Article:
CORRECTION: Due to an editing error, an earlier version of this story misstated Gainesville's population.
Joel Najera never imagined a $10 GoFundMe donation would land him in jail.
Last week, the candidate for Gainesville ISD school board turned himself in after learning he had a warrant out for his arrest for "online impersonation." Najera had made a contribution to a local anti-racist organization under the Gainesville police chief’s name, prompting an investigation.
Home to some 17,000 people as of 2019, according to the U.S. census, Gainesville is located around 70 miles north of Dallas.
Najera is in his final semester of college and looks forward to starting graduate school in the fall, but his ongoing legal battle has been “really distracting.”
“These aren’t things I want to be focused on,” Najera told the Observer. “I have kids and I need to be focused on them, too, instead of this First Amendment case, but here we are.”
Najera donated to the legal fund of a local grassroots organization, PRO Gainesville, which for months has protested for the removal of the town’s Confederate statue. Three of that group’s leading members were also arrested after they walked in the street during a demonstration last summer.
A PRO Gainesville ally, Najera made the GoFundMe donation under Gainesville police Chief Kevin Phillips’ name. It included the message: “I need attention, and these kids help me get it. Every villain needs a hero!”
Najera saw it as parody, but apparently, Phillips wasn’t laughing.
“I do support law enforcement, but they’re not immune from criticism; whenever they’re filing excessive charges, people need to know,” Najera said.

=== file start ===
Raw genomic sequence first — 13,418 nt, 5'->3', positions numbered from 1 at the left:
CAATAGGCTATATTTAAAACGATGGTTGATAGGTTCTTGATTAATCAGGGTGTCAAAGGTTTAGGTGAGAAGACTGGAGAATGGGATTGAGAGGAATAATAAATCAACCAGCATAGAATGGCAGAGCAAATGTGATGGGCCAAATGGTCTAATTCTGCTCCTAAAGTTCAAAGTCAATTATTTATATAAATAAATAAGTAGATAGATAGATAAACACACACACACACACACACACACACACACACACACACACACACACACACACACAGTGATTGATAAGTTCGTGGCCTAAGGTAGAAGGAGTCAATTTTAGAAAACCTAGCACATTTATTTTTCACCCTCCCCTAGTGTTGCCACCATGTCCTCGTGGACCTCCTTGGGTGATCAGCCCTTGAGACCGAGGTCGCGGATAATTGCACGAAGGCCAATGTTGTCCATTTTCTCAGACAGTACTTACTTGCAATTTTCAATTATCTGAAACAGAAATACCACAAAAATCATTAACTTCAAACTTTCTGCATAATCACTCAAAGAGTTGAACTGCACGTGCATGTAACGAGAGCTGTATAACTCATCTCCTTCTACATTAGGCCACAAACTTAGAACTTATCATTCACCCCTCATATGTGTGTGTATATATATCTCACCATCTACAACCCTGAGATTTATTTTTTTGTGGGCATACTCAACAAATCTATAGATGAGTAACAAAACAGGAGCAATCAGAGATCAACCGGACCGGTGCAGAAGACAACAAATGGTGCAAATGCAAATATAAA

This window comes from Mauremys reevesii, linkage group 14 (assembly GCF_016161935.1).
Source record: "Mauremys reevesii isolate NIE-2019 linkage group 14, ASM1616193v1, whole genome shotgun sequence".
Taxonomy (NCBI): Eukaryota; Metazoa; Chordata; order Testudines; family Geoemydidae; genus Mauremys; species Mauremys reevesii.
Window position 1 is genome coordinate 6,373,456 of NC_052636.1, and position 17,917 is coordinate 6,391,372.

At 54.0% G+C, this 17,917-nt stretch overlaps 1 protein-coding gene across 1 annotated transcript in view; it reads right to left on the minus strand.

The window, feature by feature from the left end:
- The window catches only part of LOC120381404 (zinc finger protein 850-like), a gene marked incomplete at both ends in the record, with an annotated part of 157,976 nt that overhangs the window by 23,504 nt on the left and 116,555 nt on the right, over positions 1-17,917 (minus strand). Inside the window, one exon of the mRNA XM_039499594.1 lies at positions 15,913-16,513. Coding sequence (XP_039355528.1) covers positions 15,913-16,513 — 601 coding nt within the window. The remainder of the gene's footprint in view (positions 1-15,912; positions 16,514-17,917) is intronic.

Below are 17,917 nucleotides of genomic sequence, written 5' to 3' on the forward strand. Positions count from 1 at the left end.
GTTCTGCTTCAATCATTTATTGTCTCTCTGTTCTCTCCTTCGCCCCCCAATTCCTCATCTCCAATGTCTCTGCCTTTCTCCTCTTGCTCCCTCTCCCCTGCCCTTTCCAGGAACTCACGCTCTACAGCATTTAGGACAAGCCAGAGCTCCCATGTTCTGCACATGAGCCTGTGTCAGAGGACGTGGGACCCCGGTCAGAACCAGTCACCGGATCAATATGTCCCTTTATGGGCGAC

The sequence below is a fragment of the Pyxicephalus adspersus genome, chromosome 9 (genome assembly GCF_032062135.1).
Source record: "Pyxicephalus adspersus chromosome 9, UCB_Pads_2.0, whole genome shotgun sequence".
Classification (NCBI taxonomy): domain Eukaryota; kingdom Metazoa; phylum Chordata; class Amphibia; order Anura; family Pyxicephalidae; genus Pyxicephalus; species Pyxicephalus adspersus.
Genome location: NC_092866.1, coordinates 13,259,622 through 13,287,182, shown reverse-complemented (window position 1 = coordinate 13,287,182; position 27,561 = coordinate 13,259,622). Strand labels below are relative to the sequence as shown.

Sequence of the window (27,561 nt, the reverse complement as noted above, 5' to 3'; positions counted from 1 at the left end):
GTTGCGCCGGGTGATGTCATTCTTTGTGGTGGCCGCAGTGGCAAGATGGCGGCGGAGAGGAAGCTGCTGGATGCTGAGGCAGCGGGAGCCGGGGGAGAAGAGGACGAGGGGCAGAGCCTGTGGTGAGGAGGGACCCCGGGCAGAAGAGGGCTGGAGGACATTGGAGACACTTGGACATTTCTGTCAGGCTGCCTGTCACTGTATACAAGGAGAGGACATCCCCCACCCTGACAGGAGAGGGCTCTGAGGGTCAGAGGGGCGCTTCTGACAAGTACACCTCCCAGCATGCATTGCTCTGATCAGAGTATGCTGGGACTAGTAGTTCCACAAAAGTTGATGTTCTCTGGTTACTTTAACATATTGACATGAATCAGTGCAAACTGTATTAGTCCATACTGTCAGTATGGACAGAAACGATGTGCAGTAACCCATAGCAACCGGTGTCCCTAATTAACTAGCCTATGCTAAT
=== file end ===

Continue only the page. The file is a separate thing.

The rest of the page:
To ensure an “unbiased” investigation, Phillips asked the Texas Rangers to launch an investigation into who made that contribution, according to the Gainesville Daily Register. After a Ranger contacted Najera, he fessed up.
Phillips told the Observer that the GoFundMe contribution made it appear as though he's working against his own police force. "So that really creates — it damages credibility and respect within the department," he said.
Not everyone agrees.
In a letter Friday, the American Civil Liberties Union (ACLU) demanded that Cooke County attorney Edmund Zielinski immediately drop the charges against Najera, calling his prosecution “unlawful and unconstitutional.”
Zielinski’s office declined the Observer’s request for comment because “he doesn’t discuss ongoing cases.”
Najera faces a Class A misdemeanor charge, which is punishable by up to a year in county jail and a fine of up to $4,000, said his attorney Alison Grinter. His bond was set at $3,000, which Grinter called “ridiculous” because it’s higher than most felony bonds.
Grinter hasn’t seen anything quite like her client’s case; “spite donating” is a real American tradition. People give to Planned Parenthood under former Vice President Mike Pence’s name all the time, for instance.
“I think that if you’re going to be a public official in the United States you need to be OK with being criticized; I think that comes with it,” Grinter said. “If Kevin Phillips doesn’t want to be made fun of on the internet, he should probably consider doing a better job as police chief.”